Inside the art collection at Cecconi’s Bicester Village
Comprised exclusively of portraiture, it’s a fascinating snapshot of what the art form means today
Thursday 22 December 2022 By Anastasiia Fedorova
Soho House’s global art collection is one of the biggest privately owned assemblages in the world. The House Art series invites you to take a peek inside them, offering a closer look at individual works and collections, and revealing why they’re such an integral part of Soho House. Next up, the new collection at Cecconi’s Bicester Village in the UK.
Cecconi’s Bicester Village is the newest addition to Soho House’s family of Northern Italian restaurants. The new opening is located in Oxfordshire, at the heart of the refined shopping destination in the British countryside, and is the perfect spot for an aperitivo or Spaghetti Lobster after hitting the stores.
Cecconi’s has been part of the Soho House group since 2005 and is well known for its menu offerings, including the famous Cacio e Pepe, Sicilian Prawns and Wood-Fired Pizza, to name a few – not to mention its stylish Art Deco interiors. Cecconi’s Bicester Village has the recognisable striped floor and marble tables, but what is totally unique about the space is its own art collection.
Assembled by Kate Bryan, Soho House’s Global Director of Art, the collection consists solely of portraiture (similarly to Cecconi’s DUMBO in New York). ‘We’re really proud of this collection, because it’s a fascinating insight into what portraiture is today, running a very wide spectrum from avant-garde to figurative oil paintings,’ says Bryan.
Scroll down to learn more about five works in the collection, picked by the Soho House art team.
Mary McCartney, ‘Tracey As Frida’, 2000
After starting her career as a photographer in 1995, Mary McCartney’s work spans the worlds of portrait and fashion photography. Her portraits often seek to unveil a new unexpected perspective, even if the subject or person are known – which is true about this portrait of British artist Tracey Emin dressed as Frida Kahlo, two art icons unexpectedly connected over the years.
Preslav Kostov, ‘The Latchkey Man’, 2022
‘My practice rejects depiction. There is so much to omit and so many to estrange once specifics corrode relatability,’ says artist Preslav Kostov about his work. Born in Bulgaria and based in London, he admits that art often brings him more questions than answers. In his canvases, the figures are often elusive, intertwined and captured in motion – sparking conversation both about the nature of human emotion and portraiture as a medium.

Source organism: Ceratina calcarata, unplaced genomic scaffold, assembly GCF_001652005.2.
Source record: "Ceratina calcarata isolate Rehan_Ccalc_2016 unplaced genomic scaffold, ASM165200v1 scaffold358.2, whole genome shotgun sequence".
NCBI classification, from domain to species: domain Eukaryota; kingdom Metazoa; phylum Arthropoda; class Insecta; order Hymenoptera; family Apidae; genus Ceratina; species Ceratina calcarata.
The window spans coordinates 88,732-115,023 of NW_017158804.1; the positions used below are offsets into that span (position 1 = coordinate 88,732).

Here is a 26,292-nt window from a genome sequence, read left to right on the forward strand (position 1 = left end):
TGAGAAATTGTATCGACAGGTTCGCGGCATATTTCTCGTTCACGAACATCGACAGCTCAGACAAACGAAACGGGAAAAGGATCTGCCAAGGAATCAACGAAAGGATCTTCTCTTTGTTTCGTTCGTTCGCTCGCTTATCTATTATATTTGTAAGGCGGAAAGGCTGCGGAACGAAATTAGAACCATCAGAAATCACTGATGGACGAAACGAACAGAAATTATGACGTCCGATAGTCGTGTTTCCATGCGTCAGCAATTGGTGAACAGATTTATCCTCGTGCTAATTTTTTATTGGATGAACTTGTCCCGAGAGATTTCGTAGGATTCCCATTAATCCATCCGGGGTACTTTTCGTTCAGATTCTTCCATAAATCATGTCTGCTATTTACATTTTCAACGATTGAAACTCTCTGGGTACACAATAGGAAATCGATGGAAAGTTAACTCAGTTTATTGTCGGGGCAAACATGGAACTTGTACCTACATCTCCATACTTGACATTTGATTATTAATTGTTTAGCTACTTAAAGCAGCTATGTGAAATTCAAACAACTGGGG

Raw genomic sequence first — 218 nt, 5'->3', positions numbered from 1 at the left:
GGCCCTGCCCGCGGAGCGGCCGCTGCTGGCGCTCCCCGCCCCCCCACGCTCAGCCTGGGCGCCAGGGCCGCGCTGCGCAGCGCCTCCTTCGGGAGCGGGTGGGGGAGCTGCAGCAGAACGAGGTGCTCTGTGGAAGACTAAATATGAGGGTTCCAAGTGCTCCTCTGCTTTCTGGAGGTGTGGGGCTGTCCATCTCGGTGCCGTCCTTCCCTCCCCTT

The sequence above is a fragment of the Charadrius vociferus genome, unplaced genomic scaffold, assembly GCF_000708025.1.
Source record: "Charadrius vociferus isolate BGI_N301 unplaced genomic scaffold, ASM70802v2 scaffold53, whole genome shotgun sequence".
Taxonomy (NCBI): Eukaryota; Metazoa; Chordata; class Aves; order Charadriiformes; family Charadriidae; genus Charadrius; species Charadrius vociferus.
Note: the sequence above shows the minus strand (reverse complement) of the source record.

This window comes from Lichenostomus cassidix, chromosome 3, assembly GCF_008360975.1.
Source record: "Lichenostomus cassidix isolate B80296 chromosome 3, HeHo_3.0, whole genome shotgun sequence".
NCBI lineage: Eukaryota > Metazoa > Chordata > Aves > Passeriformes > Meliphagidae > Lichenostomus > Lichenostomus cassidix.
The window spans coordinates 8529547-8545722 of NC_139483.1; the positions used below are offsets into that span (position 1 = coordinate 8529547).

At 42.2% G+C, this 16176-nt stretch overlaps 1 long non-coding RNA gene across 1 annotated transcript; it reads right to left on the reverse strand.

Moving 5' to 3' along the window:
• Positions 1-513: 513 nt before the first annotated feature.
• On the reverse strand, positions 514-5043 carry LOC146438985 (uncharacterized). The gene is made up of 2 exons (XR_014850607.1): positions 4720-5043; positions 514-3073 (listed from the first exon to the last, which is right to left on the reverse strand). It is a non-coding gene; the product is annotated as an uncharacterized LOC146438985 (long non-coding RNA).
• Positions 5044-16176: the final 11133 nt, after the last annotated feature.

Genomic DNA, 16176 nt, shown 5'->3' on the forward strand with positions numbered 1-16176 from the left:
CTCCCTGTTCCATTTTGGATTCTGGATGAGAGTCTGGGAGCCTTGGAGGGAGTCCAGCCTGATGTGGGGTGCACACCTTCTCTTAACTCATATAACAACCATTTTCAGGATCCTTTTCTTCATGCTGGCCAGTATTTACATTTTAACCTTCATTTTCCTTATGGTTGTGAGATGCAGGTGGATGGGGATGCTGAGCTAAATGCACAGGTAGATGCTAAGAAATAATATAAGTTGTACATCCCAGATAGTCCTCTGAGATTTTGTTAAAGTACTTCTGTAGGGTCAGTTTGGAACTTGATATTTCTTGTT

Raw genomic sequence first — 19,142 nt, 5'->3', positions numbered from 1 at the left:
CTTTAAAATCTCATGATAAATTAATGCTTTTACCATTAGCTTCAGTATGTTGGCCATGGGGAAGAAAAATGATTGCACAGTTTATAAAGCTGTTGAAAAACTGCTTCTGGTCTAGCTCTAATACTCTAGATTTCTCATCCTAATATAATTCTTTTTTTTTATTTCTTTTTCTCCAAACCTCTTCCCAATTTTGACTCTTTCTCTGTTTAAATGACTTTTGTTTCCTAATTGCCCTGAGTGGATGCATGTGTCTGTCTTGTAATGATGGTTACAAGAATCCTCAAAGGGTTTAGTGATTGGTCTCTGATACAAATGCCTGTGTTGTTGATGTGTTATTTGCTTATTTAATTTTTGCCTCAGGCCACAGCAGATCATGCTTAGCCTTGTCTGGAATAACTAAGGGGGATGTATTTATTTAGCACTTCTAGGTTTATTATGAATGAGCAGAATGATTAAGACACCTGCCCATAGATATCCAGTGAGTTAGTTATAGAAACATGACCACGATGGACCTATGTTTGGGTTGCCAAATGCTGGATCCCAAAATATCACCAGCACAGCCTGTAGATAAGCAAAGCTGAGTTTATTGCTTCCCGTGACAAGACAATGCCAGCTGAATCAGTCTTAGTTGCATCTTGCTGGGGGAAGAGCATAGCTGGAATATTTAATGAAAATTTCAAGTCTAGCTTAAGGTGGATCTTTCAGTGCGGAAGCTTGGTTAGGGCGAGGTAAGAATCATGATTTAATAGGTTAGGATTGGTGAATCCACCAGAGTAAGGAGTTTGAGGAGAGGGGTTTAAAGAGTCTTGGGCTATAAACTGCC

Shirin Fathi, ‘Man Bride’, 2015
Fathi is an Iranian-Canadian artist who explores cultural changes in relation to gender identity. Similarly to her work ‘Blonde Colonel’ at Soho House 76 Dean Street, ‘Man Bride’ is a self-portrait inspired by masculine beauty in 19th-century Iranian royal paintings, urging the viewer to find a new kind of fluidity in history, beauty and gender.
Christabel Blackburn, ‘An Age Of Curiosity’, 2022
London-based artist Christabel Blackburn creates atmospheric scenes that focus on the interplay between people and spaces. Her visual language is often stripped down, concentrating on her subjects locked in their own private worlds. It is true about this particular portrait as well, capturing the contemporary phone-gazing posture in all its authenticity.
Jack Sutherland, ‘The Thinker’, 2022
Based in London, artist Jack Sutherland is drawn to the surreal and the cinematic, often unveiling the absurdity of the day-to-day scenes. His paintings are bold and playful, inviting the viewer to craft their own story around them, while also retaining the interest in colour and form.